Running, Jumping and Twirling: PHS and competitive dance

Couples take the floor and must dance, outperform, stand out among their peers, and improvise routines to music they haven’t heard before by using their skill. Judges stand on the edges of the floor, taking notes to themselves about any couple that catches their eye. These observations culminate into points and decisions, and using those, a winner is named. Everything about the dancer is looked at: their clothing, their behavior, their movements, even their facial expressions. This is competitive ballroom dancing, or DanceSport.

Ines Aitsahalia ’18 and Alexa Podolsky ’17 are both dancers who have been dancing for over ten years, and have experience in a multitude of types of dance, including ballet, tap, jazz, hip-hop, and ballroom. Aitsahalia is currently on the Princeton University Ballroom Team and has won the Kings Ball DanceSport Competition twice with her teacher from the Fred Astaire Dance Studio, Princeton High School graduate Juan Ramirez ’11. Podolsky recently won the Youth Novice Title this year at the USA National DanceSport Championship.


photo courtesy: Stella Podolsky

Both dancers emphasize the intense competitive nature of the sport. “[It’s because] there are multiple couples on the floor at the same time,” Podolsky said. “Judges are all around the floor, judging your movements and seeing who can stand out, who has the best technique, who puts on the greatest performance.”

The sport features a dynamic that includes a focus on the camaraderie between two people. A key to success is the dance partnership being able to function as one unit, so developing both trust and confidence with a partner is an important factor. Podolsky remembers her lowest points at the beginning of her partnership. “[My partner and I] definitely went through a rough patch when we first started dancing together because it takes a while for the chemistry to work well.”

“If you don’t trust someone to flip you over their head, you’re not going to look good getting flipped over your head,” Aitsahalia said.

In this extremely nuanced, high-skill environment, the smallest mistakes can lead to failure during competitions. Bending a knee the wrong way, putting the head down, and turning a foot incorrectly are just a couple mistakes that can add up to failure. “[These mistakes] change the overall appearance of the dance and of the steps,” Aitsahalia said. “If you keep turning your foot out the wrong way or repeatedly put your head down, in the end, you’re doing the step wrong.”

The partner dynamic also introduces problems when one person makes an error. “Being the follower of [my] partnership, if my leader messes up, I need to follow it. We both know a routine. If he goes off of it, I can’t fight it … I just need to adapt to [the mistake] and keep going. At the end of the day, that is how ballroom works,” Aitsahalia said.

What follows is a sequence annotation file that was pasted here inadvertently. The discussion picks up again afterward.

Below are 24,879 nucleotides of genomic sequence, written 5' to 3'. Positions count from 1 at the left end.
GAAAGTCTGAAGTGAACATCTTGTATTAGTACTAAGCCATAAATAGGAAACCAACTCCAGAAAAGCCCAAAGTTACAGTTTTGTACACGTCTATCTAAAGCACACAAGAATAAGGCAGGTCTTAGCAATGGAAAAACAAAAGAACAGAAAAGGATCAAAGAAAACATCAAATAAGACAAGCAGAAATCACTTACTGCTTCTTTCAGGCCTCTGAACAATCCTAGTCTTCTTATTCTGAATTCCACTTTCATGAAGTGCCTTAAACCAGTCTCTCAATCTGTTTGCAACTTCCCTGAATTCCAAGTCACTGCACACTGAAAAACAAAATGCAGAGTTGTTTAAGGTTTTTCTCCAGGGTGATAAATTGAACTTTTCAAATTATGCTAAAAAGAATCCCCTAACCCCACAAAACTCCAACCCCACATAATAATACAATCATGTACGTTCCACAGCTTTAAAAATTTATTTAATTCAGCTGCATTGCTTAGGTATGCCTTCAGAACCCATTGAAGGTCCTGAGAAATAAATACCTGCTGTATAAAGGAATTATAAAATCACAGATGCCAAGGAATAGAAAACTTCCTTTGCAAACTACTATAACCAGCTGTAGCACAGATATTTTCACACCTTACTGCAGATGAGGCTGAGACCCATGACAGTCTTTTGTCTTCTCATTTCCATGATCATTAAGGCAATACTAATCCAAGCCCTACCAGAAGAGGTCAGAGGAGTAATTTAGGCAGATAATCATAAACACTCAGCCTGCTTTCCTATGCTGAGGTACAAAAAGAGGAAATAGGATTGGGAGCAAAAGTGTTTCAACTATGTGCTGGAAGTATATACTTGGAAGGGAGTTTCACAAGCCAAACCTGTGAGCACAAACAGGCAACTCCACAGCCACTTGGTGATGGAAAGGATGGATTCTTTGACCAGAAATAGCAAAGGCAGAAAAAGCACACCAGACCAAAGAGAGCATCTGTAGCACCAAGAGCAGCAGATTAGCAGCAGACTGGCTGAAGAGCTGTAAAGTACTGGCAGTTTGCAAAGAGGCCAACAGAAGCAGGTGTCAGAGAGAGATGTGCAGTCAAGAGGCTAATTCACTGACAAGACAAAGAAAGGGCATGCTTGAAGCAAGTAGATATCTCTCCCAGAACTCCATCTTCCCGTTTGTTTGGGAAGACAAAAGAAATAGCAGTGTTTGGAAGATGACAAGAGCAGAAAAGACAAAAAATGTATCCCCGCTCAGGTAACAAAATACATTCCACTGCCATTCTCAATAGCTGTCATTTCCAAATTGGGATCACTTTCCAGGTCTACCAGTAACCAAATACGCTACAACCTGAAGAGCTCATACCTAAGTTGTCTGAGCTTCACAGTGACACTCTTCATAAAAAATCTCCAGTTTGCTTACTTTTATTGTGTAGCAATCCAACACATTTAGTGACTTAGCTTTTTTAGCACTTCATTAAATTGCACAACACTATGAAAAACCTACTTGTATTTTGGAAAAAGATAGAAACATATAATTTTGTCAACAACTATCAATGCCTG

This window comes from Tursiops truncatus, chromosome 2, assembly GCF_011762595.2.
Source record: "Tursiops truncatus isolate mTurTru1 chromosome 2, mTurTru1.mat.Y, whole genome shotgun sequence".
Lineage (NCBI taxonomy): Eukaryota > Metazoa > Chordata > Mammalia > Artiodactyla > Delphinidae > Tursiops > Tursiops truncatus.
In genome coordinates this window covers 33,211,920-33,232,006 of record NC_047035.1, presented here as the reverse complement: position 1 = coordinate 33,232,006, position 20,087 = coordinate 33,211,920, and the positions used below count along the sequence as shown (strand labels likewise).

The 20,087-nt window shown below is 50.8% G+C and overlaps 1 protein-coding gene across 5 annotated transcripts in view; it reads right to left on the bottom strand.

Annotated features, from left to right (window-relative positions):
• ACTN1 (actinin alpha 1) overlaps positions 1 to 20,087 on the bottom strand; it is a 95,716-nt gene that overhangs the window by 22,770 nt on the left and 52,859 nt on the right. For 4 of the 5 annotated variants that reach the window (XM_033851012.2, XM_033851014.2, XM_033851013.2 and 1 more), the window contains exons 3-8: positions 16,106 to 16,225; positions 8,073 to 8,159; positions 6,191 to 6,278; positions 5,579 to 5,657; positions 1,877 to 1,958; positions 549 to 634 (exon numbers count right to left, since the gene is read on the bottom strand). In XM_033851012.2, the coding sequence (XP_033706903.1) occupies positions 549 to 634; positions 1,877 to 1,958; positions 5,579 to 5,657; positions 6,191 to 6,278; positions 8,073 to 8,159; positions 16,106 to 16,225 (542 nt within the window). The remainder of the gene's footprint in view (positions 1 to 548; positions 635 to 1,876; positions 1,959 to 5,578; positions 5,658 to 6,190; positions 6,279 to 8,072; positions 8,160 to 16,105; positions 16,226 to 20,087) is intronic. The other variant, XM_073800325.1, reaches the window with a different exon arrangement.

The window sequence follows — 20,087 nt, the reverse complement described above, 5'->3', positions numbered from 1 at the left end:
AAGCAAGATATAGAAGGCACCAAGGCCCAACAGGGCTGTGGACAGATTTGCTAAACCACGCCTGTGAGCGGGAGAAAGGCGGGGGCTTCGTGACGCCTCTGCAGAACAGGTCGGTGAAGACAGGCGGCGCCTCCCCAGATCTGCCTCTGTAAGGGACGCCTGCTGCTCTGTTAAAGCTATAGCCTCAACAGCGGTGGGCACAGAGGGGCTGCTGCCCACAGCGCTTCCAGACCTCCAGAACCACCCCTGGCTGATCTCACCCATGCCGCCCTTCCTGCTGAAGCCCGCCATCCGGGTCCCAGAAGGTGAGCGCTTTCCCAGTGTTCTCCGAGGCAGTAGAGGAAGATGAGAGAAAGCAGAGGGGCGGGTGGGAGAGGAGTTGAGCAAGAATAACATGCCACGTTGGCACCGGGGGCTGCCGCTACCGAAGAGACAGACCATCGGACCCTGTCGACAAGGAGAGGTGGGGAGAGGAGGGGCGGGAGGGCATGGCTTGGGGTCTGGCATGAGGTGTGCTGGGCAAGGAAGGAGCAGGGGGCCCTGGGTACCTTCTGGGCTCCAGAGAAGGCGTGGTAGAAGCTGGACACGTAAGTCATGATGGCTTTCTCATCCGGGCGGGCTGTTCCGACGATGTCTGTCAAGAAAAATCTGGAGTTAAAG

With this constant possibility of failure, dancers have a phase of second guessing themselves after their dance. “Even if right after you came off the floor after your dance and you feel so great … once you’re up there for awards…you can’t help but [think you] didn’t do that well,” Podolsky said. “I’ll think things like, ‘This [small mistake] could’ve costed me the competition.’”

With such need for perfection, Ramirez finds a perspective from the opposing argument. “I think people think [dance] is not a sport because [professional dancers] make it look easy … If we were to make it look hard, it wouldn’t be any fun to look at. [In traditional sports], people are not caring about how they look while they play soccer or when the play basketball … [dancers] would have to move efficiently and look good. As soon as a person steps on the dance floor … they really start to be amazed about what dancers actually [do].”

The competitions themselves bring out a range of emotions for dancers. “I go from excited to nervous because I’ll watch the other people dance … and I’ll get into my own head,” Aitsahalia said. “As soon as I actually step on the floor with my partner I usually stop thinking … I zone out of emotional nervousness. As soon as I get off, I get this thrill [of energy] … and slip right back into [nervousness] because I think, ‘Was I good enough? Could I have been better?’”

But, when everything comes together, as it did while Podolsky competed at the National DanceSport Championship, the experiences are influential. Podolsky was contending for her first championship title, and felt that her performance was her best one yet. “While we were dancing, it felt much more comfortable and smooth. We had really good feelings going into awards. Once they [went] through from the bottom up, from last … when they say second place and it’s still not you, the rush just comes right up,” Podolsky said.

Consider the amount of work and effort that gets put in by these high school students, with the rigorous demands and practice. Consider the benefits of dance to the character of these people. Remember that the sport can be pursued competitively and careers can be made out of it. Finally, be wary of the amount of competition that takes place among all the dancers competing on the same floor, trying to prove they are the very best.

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